A Return Trip to the Emergency Department Illustrates Why “Words Matter”
Almost a year ago, South Shore Health teamed up with the Grayken Center for Addiction Medicine at Boston Medical Center to launch a new educational program called “Words Matter.” The goal of this program was to eliminate the use of language that stigmatizes patients with Substance Use Disorder (SUD), and is part of our larger efforts with the Grayken Center for Treatment at South Shore Health.
As nurses, we were called upon to be models for others in using this destigmatized language, especially when interacting with patients. Over time, the language used by the “Words Matter” campaign became second nature to us and allowed patients with SUD to receive care in a caring, compassionate environment.
Recently, I was privileged to see first-hand just how important words can be.
During a recent afternoon shift in the Emergency Department at South Shore Hospital, the Team Leader on duty approached me and asked me to speak to two patients who were waiting in the lobby.
In the lobby, I encountered two young people who identified themselves as former patients of our Emergency Department. They came to the Emergency Department to apologize for the way they behaved during their time as patients.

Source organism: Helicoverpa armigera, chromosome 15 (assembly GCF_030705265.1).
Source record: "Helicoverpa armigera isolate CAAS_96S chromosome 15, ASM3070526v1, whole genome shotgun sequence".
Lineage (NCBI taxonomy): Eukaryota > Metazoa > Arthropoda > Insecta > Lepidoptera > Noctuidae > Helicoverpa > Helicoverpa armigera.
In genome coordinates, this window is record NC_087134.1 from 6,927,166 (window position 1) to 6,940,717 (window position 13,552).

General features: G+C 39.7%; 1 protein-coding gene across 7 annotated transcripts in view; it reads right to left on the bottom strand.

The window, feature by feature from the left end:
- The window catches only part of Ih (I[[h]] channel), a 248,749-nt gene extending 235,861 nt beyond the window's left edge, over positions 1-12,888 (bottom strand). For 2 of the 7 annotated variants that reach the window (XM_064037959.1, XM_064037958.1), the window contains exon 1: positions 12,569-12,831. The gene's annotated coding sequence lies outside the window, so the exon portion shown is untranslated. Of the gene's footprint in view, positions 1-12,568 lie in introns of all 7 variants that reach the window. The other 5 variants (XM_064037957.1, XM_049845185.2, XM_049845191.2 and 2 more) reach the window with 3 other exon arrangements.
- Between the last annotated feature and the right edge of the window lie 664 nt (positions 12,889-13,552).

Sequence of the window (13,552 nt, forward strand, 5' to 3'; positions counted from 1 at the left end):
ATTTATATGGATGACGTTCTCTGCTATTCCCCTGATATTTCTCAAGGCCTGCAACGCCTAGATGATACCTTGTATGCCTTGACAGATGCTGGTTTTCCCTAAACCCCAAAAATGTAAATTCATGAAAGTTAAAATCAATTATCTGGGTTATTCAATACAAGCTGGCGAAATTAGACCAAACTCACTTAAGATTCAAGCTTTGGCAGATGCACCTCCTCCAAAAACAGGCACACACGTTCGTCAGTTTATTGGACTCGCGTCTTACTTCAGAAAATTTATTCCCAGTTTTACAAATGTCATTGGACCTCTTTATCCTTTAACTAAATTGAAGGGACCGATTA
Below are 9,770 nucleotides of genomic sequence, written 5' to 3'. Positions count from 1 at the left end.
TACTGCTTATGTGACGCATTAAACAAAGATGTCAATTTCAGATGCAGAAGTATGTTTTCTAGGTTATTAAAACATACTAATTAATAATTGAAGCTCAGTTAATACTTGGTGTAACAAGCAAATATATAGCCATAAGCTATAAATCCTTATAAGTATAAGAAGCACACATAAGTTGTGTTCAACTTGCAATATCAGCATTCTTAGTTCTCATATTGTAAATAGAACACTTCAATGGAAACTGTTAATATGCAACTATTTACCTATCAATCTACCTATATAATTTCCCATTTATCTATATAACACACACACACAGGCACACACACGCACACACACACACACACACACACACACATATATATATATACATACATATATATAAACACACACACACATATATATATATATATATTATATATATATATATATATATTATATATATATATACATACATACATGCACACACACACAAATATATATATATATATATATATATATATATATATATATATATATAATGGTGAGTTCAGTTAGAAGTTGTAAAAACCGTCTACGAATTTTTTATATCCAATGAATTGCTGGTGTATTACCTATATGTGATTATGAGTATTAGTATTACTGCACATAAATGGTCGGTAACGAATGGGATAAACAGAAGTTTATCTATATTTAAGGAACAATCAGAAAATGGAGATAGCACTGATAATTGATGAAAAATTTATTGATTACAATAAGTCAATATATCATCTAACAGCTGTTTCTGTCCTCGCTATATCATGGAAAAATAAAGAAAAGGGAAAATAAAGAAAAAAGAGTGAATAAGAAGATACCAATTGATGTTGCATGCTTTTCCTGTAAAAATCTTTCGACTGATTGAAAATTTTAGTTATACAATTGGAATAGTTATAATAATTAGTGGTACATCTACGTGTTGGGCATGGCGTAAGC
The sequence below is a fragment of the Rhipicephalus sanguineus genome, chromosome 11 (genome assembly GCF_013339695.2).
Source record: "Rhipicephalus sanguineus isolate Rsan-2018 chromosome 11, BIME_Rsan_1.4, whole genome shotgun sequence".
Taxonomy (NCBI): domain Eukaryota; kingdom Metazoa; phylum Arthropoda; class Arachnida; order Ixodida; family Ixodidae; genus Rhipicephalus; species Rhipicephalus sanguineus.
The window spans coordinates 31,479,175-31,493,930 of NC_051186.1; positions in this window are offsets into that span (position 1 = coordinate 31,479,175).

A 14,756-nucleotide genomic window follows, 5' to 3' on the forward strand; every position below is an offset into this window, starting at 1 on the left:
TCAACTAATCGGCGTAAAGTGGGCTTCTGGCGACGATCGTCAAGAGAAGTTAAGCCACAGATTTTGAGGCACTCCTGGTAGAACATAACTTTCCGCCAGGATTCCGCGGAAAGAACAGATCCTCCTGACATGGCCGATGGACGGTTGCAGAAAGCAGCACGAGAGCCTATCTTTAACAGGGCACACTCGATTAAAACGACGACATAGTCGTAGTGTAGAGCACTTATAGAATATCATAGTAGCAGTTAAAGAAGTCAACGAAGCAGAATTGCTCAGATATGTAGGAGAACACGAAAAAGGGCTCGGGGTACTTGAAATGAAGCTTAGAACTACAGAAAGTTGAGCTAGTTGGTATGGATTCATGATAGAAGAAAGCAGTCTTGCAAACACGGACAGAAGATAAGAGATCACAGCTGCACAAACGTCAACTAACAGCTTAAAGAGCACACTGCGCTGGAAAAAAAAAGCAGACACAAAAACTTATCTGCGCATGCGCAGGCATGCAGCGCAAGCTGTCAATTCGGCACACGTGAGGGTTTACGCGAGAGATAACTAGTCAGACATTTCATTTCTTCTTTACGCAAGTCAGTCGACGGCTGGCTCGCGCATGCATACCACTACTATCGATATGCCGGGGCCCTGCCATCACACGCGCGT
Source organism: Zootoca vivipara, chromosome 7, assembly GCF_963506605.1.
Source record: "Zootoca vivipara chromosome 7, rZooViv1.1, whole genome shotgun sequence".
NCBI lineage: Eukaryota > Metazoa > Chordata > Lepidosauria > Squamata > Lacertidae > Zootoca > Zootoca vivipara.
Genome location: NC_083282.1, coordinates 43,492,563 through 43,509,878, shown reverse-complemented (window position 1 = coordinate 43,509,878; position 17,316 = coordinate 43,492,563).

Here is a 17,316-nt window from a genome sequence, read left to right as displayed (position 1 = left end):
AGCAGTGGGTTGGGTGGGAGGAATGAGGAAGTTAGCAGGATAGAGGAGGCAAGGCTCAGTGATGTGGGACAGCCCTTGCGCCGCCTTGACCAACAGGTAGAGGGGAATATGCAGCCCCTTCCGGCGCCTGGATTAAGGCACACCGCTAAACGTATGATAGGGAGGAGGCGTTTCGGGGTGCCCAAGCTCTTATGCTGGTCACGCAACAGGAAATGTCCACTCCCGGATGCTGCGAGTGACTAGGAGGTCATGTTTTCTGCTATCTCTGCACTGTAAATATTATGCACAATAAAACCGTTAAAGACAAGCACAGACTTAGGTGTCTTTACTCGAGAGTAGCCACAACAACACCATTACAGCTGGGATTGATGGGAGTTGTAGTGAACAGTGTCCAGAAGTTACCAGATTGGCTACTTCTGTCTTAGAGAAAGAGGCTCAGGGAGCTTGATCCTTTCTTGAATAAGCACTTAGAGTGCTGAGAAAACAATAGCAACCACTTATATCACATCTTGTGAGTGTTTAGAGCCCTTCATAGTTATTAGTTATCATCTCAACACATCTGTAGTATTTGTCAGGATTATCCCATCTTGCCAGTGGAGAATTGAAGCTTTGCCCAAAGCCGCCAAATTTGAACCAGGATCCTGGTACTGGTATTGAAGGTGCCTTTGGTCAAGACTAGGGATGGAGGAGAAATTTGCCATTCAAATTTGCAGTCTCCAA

Both patients expressed remorse for yelling loudly at staff members and for treating the staff members poorly. They stressed that they were learning about the importance of being accountable for their actions and wanted to know if there was anything they could do to help.
As we continued talking, I learned a little bit more about the visitors. Each had struggled with SUD in the past. However, both of them had made the choice to seek treatment, and both were in the early days of sobriety.
They spoke very highly of the care they received in our Emergency Department in spite of their behavior. That care now served as a reminder of where things stood before they began their journey toward recovery.
While listening to their story, I couldn’t help but wonder if that journey might have been different if they had received the stigmatized care often given to those struggling with SUD. Would they have chosen to get help, or would they have gone in a different direction?
Instead, sometime after receiving care in our Emergency Department, the two patients chose to make a positive change in their lives.
They were both proud of what they had accomplished and they both had a newfound sense of self-awareness that was amazing to see.
As I said goodbye, I told them how brave I thought they were and how proud I was to see their success. I also committed to sharing their comments with the rest of the staff.
This is why we come to work every day. It’s so rewarding to see a patient return after an illness, and to see that patient moving forward with his or her life thanks in part to the care we provided. In this case, the compassionate care provided by our team left a mark on each patient.
It can also serve as a reminder to each of us: Words Matter.